Ed Belanger, a Minister of the Church of the Reformed Druids, is a man with a mission ? a mission to use and distribute cannabis as a sacrament, and to educate people of their rights. In the course of his mission, he has seen a judge retire and an RCMP officer resign in protest over his unusual methods of using the law against itself. When hassled by police or court officials, the 48-year-old minister is quick to quote law section-by-section, driving his opponents crazy with esoteric references and eclectic tactics.
When Belanger was stopped by a police officer in St Albert, Alberta on October 1, while on his way to a cannabis ceremony, he refused to leave his vehicle.
“I told the officer, under Section 39 of the Criminal Code, that I was maintaining possession of my vehicle and that I had the right to do so even against a person with force of law,” said a dignified Belanger. “I asked him if, at that time, there had been a breach of the peace, to which he had no answer.”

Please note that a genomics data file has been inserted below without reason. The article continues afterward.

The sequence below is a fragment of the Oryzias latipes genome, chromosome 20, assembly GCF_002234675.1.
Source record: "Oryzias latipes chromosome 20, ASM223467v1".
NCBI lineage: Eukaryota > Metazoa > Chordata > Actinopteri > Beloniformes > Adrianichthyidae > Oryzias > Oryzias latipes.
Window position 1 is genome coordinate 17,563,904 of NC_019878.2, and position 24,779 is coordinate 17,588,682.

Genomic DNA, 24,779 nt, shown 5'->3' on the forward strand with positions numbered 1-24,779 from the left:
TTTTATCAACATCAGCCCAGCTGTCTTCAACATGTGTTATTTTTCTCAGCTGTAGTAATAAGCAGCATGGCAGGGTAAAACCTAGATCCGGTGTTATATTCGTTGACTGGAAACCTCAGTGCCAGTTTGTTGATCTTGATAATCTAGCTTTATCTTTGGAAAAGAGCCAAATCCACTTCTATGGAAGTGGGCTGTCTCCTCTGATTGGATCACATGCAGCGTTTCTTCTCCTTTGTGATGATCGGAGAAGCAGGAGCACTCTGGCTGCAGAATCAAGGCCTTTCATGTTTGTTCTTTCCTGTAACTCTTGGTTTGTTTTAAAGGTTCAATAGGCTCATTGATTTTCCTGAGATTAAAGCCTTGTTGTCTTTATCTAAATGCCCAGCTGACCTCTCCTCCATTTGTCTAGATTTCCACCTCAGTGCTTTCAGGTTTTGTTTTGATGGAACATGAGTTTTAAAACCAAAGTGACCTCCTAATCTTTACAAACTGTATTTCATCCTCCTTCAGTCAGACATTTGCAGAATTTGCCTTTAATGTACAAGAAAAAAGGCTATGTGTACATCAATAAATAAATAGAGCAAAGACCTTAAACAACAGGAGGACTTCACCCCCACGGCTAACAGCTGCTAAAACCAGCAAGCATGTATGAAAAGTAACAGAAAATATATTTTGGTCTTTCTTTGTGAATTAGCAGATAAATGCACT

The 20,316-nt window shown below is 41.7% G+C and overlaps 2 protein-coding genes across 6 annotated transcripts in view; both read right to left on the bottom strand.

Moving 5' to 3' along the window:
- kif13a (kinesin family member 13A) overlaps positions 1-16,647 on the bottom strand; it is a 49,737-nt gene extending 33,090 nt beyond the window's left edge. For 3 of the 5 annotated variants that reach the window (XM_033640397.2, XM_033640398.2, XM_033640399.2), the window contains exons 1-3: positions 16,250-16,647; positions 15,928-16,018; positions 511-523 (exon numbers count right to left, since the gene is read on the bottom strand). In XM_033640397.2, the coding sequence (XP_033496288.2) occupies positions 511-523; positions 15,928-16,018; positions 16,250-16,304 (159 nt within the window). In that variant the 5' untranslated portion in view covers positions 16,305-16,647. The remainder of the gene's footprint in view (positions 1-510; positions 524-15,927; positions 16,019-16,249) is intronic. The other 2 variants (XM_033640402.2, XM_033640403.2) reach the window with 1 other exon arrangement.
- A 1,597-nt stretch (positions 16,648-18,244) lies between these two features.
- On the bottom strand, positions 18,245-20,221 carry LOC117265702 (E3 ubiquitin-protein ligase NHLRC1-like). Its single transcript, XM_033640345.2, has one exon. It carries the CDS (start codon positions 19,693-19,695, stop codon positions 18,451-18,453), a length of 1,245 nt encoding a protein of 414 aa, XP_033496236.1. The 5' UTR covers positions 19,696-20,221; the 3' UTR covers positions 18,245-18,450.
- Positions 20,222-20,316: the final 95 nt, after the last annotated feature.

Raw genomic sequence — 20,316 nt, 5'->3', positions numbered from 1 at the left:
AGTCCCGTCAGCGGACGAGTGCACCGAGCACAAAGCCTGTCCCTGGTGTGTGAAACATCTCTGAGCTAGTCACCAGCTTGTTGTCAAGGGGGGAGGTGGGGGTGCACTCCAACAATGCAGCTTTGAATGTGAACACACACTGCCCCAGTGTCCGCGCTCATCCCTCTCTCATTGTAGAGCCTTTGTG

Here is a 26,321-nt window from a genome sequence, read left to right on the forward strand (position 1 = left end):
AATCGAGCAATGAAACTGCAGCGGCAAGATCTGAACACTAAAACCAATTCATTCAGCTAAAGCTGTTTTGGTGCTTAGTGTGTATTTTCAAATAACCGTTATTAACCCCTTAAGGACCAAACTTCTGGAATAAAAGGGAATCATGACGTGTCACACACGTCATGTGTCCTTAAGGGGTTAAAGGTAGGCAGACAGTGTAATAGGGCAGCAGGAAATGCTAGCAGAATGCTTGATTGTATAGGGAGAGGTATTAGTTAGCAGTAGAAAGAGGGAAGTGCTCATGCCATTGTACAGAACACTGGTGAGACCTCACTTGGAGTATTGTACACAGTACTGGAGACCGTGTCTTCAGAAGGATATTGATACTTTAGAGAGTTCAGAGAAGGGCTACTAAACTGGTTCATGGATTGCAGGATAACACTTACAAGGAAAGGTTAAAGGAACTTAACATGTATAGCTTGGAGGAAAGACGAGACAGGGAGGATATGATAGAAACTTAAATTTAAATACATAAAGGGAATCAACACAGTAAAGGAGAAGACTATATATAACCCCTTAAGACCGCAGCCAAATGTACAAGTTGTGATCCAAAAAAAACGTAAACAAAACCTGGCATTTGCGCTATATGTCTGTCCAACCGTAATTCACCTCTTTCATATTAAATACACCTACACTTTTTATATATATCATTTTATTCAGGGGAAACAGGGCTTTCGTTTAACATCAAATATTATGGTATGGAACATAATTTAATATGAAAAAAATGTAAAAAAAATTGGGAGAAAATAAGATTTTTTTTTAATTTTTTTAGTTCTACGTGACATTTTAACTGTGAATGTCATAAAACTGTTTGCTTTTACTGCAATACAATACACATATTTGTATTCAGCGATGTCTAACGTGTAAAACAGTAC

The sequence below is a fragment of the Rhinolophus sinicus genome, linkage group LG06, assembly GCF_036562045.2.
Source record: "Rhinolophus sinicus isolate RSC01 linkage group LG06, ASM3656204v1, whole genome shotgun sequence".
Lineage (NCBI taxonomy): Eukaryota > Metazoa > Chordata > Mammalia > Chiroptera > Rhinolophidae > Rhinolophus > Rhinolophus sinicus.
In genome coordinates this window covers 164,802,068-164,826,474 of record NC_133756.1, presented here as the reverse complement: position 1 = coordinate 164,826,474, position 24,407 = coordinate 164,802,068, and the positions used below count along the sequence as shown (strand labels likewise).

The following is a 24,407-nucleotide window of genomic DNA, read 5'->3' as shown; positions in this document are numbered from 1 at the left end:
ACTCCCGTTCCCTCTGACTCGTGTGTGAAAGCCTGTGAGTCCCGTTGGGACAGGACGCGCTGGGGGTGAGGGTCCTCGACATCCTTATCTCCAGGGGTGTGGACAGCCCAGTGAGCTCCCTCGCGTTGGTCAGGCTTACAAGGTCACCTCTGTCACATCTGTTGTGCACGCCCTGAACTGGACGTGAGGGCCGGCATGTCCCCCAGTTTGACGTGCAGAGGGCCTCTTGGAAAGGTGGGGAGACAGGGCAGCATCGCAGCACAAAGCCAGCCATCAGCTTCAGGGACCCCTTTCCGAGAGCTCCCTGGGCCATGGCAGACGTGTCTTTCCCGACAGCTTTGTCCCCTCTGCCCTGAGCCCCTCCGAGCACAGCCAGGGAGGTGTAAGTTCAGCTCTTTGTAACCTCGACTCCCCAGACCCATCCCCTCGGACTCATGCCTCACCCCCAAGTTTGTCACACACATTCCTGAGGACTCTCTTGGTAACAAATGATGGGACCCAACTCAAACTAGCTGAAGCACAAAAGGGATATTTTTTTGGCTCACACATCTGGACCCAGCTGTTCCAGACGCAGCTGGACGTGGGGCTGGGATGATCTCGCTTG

Under Section 39 of the Criminal Code, explained Belanger, a cop can’t take your possessions away from you, unless there has been some breach of the peace. “You can use whatever force necessary to keep it. That’s what it says in the Criminal Code, and I’m not stretching it.”
According to Belanger, the officer continued to question him, but Belanger kept his window only partly down. “I said, ‘well I am a Minister of the Church of Reformed Druids, and marijuana is our holy sacrament.’ And I said, ‘unless you want to commit religious discrimination, you ? under Section 176 of the Criminal Code ? are commanded herewith to let me proceed because you have no jurisdiction over me as a Minister of God!'”